David is a systems architect who has been developing software professionally since 1991. He started programming in Java way back with Java 1.0 developing desktop applications and applets. Since 2001 he has been developing enterprise applications using both Java standards and open source solutions. David is the author of "Building SOA-Based Composite Applications using NetBeans 6" and "Seam 2.x Web Development". David is a DZone MVB and is not an employee of DZone and has posted 23 posts at DZone. You can read more from them at their website. View Full User Profile

Developing Java EE 6 Applications With TomEE and NetBeans

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I’ve found that one of the most productive ways of developing Java EE applications is by using NetBeans and the TomEE application server.  For those of you that haven’t used TomEE before, it’s a Java EE 6 Web Profile certified stack that sits on top of Apache Tomcat.

As TomEE is Java EE 6 web profile certified, it supports the following technologies (all via Apache products) out of the box:

  • CDI
  • EJB
  • JPA
  • JSF
  • JSP
  • JSTL
  • JTA
  • Servlet
  • Javamail
  • Bean Validation

If you want / need to use JMS or JAX-RS/WS, then there’s an additional distribution called TomEE+ that provides support for these features.

I prefer to use Maven for project management / builds / testing etc which integrates well with NetBeans.

Using NetBeans, you can easily create a TomEE compatible Maven project by creating a new Maven Project from Archetype within the NetBeans New Project wizard.


The “tomee-webapp-archetype” will create a basic Web Application that’s defined and ready to deploy against TomEE.

Within the generated pom.xml file, we can see the important TomEE specific aspects are the use of OpenEJB for the EE api’s


and the use of the TomEE Maven plugin


Using the TomEE Maven plugin allows the project to be built and deployed to TomEE (without having to download TomEE!). This is useful for building and compiling from the command line. To get Maven to download TomEE, deploy your project to it and then start TomEE up, use the command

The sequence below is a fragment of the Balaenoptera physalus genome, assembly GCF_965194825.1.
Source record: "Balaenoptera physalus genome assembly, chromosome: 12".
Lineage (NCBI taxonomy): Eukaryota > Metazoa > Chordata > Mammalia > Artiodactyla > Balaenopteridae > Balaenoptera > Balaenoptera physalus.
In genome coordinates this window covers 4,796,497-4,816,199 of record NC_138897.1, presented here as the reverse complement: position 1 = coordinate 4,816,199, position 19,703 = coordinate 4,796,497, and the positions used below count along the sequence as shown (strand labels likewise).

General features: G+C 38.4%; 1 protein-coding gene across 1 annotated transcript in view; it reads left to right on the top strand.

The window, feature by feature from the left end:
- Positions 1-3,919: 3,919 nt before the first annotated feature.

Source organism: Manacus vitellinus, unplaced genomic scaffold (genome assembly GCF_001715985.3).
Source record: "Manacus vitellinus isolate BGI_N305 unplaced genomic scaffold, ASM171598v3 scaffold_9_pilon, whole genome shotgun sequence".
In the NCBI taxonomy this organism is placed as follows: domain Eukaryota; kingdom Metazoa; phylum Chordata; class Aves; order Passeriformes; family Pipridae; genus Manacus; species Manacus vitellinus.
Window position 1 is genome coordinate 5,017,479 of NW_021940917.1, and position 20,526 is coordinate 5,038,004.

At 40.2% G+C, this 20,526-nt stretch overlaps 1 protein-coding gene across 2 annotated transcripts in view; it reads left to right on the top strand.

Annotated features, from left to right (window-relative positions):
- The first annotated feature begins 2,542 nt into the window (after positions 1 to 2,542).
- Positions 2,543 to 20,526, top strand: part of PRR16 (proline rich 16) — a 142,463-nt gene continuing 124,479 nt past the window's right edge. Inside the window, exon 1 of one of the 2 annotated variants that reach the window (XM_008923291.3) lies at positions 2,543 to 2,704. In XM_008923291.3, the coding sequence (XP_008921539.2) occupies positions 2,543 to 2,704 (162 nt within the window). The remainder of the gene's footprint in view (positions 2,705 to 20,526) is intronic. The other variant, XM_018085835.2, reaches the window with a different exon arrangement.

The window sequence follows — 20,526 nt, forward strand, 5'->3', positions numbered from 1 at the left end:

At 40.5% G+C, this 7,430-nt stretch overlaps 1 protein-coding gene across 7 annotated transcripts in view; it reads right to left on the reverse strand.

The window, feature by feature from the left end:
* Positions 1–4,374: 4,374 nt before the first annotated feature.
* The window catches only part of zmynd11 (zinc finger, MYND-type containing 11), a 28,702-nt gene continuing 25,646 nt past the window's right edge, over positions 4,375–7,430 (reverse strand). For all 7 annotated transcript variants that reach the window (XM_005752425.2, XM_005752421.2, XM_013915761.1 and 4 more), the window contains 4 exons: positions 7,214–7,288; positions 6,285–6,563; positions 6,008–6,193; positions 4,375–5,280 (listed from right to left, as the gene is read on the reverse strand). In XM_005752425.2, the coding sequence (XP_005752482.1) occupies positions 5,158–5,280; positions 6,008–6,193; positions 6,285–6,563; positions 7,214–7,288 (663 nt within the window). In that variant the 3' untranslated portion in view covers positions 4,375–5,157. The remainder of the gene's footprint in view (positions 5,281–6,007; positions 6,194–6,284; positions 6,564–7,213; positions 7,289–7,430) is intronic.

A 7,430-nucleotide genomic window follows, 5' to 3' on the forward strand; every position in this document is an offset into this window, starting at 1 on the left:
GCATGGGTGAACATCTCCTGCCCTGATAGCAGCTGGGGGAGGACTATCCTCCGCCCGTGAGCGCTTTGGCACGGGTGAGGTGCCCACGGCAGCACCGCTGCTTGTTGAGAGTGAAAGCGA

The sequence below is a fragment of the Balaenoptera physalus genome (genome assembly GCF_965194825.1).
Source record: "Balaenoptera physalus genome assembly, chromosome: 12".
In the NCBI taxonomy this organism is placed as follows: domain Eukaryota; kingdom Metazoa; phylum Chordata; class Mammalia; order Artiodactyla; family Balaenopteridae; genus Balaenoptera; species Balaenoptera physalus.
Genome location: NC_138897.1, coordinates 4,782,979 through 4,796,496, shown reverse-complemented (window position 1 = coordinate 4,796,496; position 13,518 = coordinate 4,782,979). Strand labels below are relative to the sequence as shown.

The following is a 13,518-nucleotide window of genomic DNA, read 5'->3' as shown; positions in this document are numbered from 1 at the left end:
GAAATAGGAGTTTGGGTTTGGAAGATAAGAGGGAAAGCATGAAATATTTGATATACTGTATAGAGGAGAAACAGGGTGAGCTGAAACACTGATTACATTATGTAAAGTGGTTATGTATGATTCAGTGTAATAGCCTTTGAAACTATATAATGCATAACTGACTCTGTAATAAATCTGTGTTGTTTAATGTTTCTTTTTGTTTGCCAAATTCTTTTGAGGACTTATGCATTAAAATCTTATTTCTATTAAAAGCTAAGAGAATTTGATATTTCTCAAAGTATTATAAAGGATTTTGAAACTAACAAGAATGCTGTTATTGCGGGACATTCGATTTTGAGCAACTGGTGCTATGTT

mvn tomee:run

Having said that, I prefer to use NetBeans to control running my projects as this provides more advanced features such as hot deployment of JSP/JSF, controlled execution of tests etc.

To run the project from within NetBeans, simply open up the pom.xml from the File | Open Project wizard in NetBeans. NetBeans is clever enough to open Maven projects which then function just like a standard NetBeans project. Select the “Run” option and NetBeans will ask which application server to run the application on. The is no direct support for TomEE, (i.e. you don’t see an Application Server of type TomEE in the NetBeans server configuration page) but since TomEE is based on Tomcat, to define a TomEE server, you just need to create a “Apache Tomcat” server and specify the server location to that of a previously downloaded TomEE instance.

That’s pretty much all that is involved in getting up and running with TomEE and NetBeans. TomEE offers a fast Java EE 6 certified stack that provides for rapid development and deployment of applications, whereas NetBeans 7.3 provides excellent tooling to support TomEE and Java EE development.


Published at DZone with permission of David Salter, author and DZone MVB. (source)

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